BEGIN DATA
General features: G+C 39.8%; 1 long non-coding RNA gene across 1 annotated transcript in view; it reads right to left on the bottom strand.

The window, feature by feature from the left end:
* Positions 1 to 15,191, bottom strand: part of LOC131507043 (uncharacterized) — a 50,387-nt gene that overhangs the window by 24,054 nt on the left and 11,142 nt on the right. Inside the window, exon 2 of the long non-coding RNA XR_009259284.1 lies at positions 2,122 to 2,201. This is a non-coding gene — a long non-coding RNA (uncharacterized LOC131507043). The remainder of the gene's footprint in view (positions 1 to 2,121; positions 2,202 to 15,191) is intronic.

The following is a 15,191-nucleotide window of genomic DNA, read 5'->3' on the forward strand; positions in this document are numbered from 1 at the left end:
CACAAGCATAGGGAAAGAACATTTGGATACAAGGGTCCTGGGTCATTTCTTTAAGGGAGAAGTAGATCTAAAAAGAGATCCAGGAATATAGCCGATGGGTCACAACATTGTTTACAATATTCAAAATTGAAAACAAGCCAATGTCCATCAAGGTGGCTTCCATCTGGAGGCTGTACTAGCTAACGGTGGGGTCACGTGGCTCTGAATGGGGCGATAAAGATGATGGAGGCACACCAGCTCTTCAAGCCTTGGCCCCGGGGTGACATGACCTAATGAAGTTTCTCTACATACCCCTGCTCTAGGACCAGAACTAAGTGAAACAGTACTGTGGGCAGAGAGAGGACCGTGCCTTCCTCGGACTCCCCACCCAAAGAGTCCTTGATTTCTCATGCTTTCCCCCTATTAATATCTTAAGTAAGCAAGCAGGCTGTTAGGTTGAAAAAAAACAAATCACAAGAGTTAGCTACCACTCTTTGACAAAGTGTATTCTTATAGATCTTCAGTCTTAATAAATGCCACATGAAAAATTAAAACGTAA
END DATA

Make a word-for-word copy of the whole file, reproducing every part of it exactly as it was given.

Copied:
General features: G+C 39.8%; 1 long non-coding RNA gene across 1 annotated transcript in view; it reads right to left on the bottom strand.

The window, feature by feature from the left end:
* Positions 1 to 15,191, bottom strand: part of LOC131507043 (uncharacterized) — a 50,387-nt gene that overhangs the window by 24,054 nt on the left and 11,142 nt on the right. Inside the window, exon 2 of the long non-coding RNA XR_009259284.1 lies at positions 2,122 to 2,201. This is a non-coding gene — a long non-coding RNA (uncharacterized LOC131507043). The remainder of the gene's footprint in view (positions 1 to 2,121; positions 2,202 to 15,191) is intronic.

The following is a 15,191-nucleotide window of genomic DNA, read 5'->3' on the forward strand; positions in this document are numbered from 1 at the left end:
CACAAGCATAGGGAAAGAACATTTGGATACAAGGGTCCTGGGTCATTTCTTTAAGGGAGAAGTAGATCTAAAAAGAGATCCAGGAATATAGCCGATGGGTCACAACATTGTTTACAATATTCAAAATTGAAAACAAGCCAATGTCCATCAAGGTGGCTTCCATCTGGAGGCTGTACTAGCTAACGGTGGGGTCACGTGGCTCTGAATGGGGCGATAAAGATGATGGAGGCACACCAGCTCTTCAAGCCTTGGCCCCGGGGTGACATGACCTAATGAAGTTTCTCTACATACCCCTGCTCTAGGACCAGAACTAAGTGAAACAGTACTGTGGGCAGAGAGAGGACCGTGCCTTCCTCGGACTCCCCACCCAAAGAGTCCTTGATTTCTCATGCTTTCCCCCTATTAATATCTTAAGTAAGCAAGCAGGCTGTTAGGTTGAAAAAAAACAAATCACAAGAGTTAGCTACCACTCTTTGACAAAGTGTATTCTTATAGATCTTCAGTCTTAATAAATGCCACATGAAAAATTAAAACGTAA